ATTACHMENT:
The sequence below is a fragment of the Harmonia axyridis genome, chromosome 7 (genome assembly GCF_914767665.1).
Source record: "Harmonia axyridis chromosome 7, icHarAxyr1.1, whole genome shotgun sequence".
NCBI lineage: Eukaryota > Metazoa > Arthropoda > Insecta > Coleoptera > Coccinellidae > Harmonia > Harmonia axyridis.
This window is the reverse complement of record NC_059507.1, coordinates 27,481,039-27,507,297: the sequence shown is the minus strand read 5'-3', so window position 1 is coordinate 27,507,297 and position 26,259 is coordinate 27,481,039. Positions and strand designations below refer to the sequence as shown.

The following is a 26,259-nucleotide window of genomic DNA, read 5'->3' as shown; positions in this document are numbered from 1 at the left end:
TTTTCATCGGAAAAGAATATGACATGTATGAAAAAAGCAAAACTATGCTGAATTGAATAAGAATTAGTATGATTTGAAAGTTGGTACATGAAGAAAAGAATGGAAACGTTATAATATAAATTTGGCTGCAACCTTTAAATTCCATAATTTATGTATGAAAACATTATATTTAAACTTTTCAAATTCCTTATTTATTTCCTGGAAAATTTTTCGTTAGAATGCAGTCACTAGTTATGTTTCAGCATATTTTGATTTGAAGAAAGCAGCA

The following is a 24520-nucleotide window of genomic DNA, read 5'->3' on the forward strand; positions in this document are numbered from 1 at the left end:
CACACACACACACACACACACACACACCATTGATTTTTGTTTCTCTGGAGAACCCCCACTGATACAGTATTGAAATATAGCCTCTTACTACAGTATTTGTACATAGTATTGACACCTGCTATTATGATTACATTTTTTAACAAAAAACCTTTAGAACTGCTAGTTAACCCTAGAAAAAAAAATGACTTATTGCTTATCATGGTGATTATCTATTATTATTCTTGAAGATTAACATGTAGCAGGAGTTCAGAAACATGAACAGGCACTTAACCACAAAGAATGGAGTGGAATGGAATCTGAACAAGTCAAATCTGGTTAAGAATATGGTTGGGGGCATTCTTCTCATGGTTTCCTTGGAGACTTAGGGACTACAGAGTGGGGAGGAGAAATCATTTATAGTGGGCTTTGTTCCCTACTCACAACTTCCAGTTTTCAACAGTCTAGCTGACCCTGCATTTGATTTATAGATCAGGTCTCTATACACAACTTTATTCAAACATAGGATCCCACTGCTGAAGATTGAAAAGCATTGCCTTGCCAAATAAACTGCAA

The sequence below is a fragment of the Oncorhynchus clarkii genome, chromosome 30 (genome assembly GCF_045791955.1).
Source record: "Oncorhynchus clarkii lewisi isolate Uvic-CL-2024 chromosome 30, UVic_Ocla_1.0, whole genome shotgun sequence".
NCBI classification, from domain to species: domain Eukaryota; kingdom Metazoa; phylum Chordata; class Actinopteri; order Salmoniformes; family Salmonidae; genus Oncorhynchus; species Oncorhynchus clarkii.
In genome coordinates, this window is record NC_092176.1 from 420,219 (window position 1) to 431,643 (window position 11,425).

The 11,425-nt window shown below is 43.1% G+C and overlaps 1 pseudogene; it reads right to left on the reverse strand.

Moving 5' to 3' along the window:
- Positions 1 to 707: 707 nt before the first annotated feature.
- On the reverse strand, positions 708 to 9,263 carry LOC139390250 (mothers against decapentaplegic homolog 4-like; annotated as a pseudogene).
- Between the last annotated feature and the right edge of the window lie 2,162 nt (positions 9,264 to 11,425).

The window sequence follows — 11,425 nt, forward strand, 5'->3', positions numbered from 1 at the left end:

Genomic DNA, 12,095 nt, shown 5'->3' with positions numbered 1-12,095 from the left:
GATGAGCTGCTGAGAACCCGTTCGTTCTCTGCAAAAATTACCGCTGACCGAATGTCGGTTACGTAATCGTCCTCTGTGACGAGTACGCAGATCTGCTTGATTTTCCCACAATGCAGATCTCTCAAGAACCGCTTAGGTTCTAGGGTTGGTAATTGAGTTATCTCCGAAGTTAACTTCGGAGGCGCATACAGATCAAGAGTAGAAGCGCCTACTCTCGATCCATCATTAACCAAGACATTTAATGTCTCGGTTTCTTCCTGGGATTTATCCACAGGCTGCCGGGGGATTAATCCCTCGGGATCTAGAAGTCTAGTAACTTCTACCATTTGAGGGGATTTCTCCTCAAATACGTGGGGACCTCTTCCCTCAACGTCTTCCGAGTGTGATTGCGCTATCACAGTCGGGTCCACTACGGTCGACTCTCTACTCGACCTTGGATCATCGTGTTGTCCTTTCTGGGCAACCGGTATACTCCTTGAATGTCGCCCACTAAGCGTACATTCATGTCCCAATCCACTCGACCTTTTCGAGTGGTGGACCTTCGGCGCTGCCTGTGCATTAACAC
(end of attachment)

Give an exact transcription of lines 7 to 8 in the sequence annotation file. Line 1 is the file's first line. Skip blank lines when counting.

The following is a 24520-nucleotide window of genomic DNA, read 5'->3' on the forward strand; positions in this document are numbered from 1 at the left end:
CACACACACACACACACACACACACACCATTGATTTTTGTTTCTCTGGAGAACCCCCACTGATACAGTATTGAAATATAGCCTCTTACTACAGTATTTGTACATAGTATTGACACCTGCTATTATGATTACATTTTTTAACAAAAAACCTTTAGAACTGCTAGTTAACCCTAGAAAAAAAAATGACTTATTGCTTATCATGGTGATTATCTATTATTATTCTTGAAGATTAACATGTAGCAGGAGTTCAGAAACATGAACAGGCACTTAACCACAAAGAATGGAGTGGAATGGAATCTGAACAAGTCAAATCTGGTTAAGAATATGGTTGGGGGCATTCTTCTCATGGTTTCCTTGGAGACTTAGGGACTACAGAGTGGGGAGGAGAAATCATTTATAGTGGGCTTTGTTCCCTACTCACAACTTCCAGTTTTCAACAGTCTAGCTGACCCTGCATTTGATTTATAGATCAGGTCTCTATACACAACTTTATTCAAACATAGGATCCCACTGCTGAAGATTGAAAAGCATTGCCTTGCCAAATAAACTGCAA